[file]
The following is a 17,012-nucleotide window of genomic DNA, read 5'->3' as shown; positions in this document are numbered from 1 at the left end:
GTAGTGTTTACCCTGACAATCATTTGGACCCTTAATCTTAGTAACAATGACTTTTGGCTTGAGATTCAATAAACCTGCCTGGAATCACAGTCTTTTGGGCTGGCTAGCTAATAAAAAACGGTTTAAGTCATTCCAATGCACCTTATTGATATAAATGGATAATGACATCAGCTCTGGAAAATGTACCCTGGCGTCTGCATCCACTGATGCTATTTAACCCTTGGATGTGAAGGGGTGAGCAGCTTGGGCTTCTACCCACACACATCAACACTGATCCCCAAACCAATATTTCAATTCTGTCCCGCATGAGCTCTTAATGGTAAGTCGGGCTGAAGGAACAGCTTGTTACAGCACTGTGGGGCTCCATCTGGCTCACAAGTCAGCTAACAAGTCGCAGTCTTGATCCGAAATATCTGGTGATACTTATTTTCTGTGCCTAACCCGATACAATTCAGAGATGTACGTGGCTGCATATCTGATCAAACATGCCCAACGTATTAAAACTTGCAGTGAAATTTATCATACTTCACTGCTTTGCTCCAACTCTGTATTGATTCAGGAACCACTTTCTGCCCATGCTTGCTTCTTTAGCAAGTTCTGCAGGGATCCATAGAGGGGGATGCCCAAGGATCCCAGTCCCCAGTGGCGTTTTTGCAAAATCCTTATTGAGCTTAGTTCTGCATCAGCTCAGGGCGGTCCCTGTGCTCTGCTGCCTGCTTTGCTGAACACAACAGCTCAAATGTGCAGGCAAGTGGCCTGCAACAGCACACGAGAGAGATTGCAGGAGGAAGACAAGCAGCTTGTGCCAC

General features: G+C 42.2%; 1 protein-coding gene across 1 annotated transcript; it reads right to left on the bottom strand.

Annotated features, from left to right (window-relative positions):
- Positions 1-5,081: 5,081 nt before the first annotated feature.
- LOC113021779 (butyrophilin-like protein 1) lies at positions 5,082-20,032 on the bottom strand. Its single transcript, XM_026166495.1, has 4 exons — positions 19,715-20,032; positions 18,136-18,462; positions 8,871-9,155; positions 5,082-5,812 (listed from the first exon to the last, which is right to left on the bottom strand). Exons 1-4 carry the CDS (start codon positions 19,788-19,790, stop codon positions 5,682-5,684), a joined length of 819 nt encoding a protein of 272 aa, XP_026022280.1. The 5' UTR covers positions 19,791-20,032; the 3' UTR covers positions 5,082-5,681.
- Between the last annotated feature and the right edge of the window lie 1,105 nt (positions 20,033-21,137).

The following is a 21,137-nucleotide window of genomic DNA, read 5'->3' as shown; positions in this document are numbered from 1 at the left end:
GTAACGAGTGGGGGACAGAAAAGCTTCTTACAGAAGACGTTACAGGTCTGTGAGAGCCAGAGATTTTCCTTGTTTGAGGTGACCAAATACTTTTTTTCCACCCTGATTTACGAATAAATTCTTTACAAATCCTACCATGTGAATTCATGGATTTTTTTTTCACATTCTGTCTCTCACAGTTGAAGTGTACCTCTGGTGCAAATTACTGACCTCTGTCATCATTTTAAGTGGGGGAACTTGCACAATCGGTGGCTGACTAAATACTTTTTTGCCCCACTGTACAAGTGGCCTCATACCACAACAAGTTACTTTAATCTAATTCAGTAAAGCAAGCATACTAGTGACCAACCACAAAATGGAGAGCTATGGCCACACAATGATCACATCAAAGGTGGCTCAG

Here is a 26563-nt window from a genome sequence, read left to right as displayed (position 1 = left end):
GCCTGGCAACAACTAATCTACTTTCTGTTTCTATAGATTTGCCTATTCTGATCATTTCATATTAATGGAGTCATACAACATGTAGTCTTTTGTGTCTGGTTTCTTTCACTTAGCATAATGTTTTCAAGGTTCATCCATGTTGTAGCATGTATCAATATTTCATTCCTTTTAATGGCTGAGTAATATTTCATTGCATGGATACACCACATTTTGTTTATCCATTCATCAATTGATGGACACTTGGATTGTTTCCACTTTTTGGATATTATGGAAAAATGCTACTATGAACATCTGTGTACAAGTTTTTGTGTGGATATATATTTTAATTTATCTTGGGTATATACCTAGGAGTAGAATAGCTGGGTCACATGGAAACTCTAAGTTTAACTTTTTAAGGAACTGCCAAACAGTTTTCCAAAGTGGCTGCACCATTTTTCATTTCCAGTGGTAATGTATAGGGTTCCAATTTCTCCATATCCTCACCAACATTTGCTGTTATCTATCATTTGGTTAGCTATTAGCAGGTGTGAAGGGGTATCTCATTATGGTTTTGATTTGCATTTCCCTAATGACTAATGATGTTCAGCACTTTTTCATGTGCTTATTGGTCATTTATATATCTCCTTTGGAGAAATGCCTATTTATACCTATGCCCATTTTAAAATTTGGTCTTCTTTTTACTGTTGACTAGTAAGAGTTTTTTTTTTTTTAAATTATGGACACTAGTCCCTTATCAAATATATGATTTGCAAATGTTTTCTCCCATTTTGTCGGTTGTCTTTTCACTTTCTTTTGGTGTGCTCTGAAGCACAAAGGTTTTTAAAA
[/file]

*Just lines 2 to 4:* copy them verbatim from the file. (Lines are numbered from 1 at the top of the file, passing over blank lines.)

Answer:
GTAGTGTTTACCCTGACAATCATTTGGACCCTTAATCTTAGTAACAATGACTTTTGGCTTGAGATTCAATAAACCTGCCTGGAATCACAGTCTTTTGGGCTGGCTAGCTAATAAAAAACGGTTTAAGTCATTCCAATGCACCTTATTGATATAAATGGATAATGACATCAGCTCTGGAAAATGTACCCTGGCGTCTGCATCCACTGATGCTATTTAACCCTTGGATGTGAAGGGGTGAGCAGCTTGGGCTTCTACCCACACACATCAACACTGATCCCCAAACCAATATTTCAATTCTGTCCCGCATGAGCTCTTAATGGTAAGTCGGGCTGAAGGAACAGCTTGTTACAGCACTGTGGGGCTCCATCTGGCTCACAAGTCAGCTAACAAGTCGCAGTCTTGATCCGAAATATCTGGTGATACTTATTTTCTGTGCCTAACCCGATACAATTCAGAGATGTACGTGGCTGCATATCTGATCAAACATGCCCAACGTATTAAAACTTGCAGTGAAATTTATCATACTTCACTGCTTTGCTCCAACTCTGTATTGATTCAGGAACCACTTTCTGCCCATGCTTGCTTCTTTAGCAAGTTCTGCAGGGATCCATAGAGGGGGATGCCCAAGGATCCCAGTCCCCAGTGGCGTTTTTGCAAAATCCTTATTGAGCTTAGTTCTGCATCAGCTCAGGGCGGTCCCTGTGCTCTGCTGCCTGCTTTGCTGAACACAACAGCTCAAATGTGCAGGCAAGTGGCCTGCAACAGCACACGAGAGAGATTGCAGGAGGAAGACAAGCAGCTTGTGCCAC

General features: G+C 42.2%; 1 protein-coding gene across 1 annotated transcript; it reads right to left on the bottom strand.

Annotated features, from left to right (window-relative positions):